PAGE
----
Anonymous posted on Wednesday, August 06, 2003 - 11:42 am
I have a quasi-experimental situation, where there are two groups that I want to compare over time. After reading a previous post “Specifying a reg path from inpt to slope 01/31/2001 05:19pm, I see that I can control for initial status by regressing the slope factor on the intercept factor. What is the model specification that will allow me to include the interaction term; that is, Initial Status by Treatment?
bmuthen posted on Wednesday, August 06, 2003 - 11:48 am
One way to do that is in a 2-group analysis of treatment and control group individuals, where the regression coefficient for the slope on the intercept is different in the treatment and control groups.
jcookston posted on Monday, July 18, 2005 - 2:55 pm
We have intervention data and are doing latent growth models with initial status estimated as the immediate post-test score and growth calculated as change after treatment. This allows us to predict immediate changes by regressing initial status on program and allows for the estimation of baseline by treatment interaction scores using the product of pretest and program. Here's my question -- let's say that the path from the product term to the slope is statistically significant. How do we interpret the effect?
It sounds like your treatment-baseline interaction allows there to be a larger or smaller effect on the development after the immediate impact time point as a function of the observed baseline values. For a critique of using observed baseline in the model, see the 1997 Psych Methods article by Muthen & Curran.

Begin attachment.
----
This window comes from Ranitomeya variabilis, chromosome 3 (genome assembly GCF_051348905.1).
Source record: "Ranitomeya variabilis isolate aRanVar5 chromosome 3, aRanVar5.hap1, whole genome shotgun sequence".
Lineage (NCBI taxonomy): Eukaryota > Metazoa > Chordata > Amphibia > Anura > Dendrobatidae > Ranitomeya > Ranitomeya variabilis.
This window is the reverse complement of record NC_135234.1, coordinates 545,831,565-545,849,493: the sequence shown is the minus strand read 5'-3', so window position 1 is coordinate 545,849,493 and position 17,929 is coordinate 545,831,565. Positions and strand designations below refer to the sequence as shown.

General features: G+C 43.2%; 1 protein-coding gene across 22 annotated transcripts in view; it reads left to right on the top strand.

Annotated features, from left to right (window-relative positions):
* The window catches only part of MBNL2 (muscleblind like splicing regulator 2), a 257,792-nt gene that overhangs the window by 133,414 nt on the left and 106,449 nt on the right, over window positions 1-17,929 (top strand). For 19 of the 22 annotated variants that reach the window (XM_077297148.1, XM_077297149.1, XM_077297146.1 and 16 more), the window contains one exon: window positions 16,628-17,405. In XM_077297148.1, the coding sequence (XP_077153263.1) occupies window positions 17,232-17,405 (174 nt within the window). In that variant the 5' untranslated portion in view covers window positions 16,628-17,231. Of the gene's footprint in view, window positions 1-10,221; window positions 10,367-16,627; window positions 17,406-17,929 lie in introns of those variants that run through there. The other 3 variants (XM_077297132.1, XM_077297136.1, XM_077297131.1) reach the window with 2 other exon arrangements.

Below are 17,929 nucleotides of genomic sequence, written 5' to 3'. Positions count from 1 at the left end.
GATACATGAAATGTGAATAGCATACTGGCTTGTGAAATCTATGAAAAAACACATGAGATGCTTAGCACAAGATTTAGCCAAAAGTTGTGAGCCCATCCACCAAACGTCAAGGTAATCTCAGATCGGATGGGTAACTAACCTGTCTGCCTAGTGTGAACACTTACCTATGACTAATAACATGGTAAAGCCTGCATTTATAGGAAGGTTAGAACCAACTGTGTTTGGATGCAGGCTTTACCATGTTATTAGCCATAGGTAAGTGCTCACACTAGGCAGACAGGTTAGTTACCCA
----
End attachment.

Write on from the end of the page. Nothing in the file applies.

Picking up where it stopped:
Dear Dr Muthen, I'm working on a LG-Model with an interaction effect (intercept)X(covariate) on the slope factor (similar to web note 6). But Contrary to web note 6 I am using a latent covariate measured by 5 items.
First time I did not standardise the intercept (i). The results indicate a significant interaction effect and significant main effect of f1 on the slope.
Then I did a second analysis (guided by your input from web note 6). I standardised the intercept [i@0] and constrained the intercepts of soz1m, soz2m and soz3m to be equal ([soz1m, soz2m, soz3m] (1)).
The results are almost identical, with one exception: The main effect of f1 disappears (1. analysis = 0,524 --> 2. analysis = -0,015).
Why is this so? What strategy is the correct one and do I have to standardise the intercept?
I would think the 2 parameterizations give the same results in terms of how the mean of s changes as a function of changes in f and i (using standard deviation units away from their means). Then it doesn't matter if a certain main effect is significant or not.
Drs. Muthen, I am running an analysis incorporating an interaction term into a binary growth model; the interaction being treatment by race. So my code is as follows:
DEFINE: rt1=trt*r1; rt2=trt*r2; rt3=trt*r3; rt4=trt*r4; rt5=trt*r5; MODEL: i s | b1@0b2@1b3@2b4@3b5@7; i ON sex r1 r2 r3 r4 r5; s ON sex trt r1 r2 r3 r4 r5 rt1 rt2 rt3 rt4 rt5;
Where r1-r5 are dummy codes for racial categories. My question is: Is there a way to test the null hypothesis that all of the interaction coefficients (rt1-rt5) are equal to 0, similar to the CONTRAST statement available in SAS?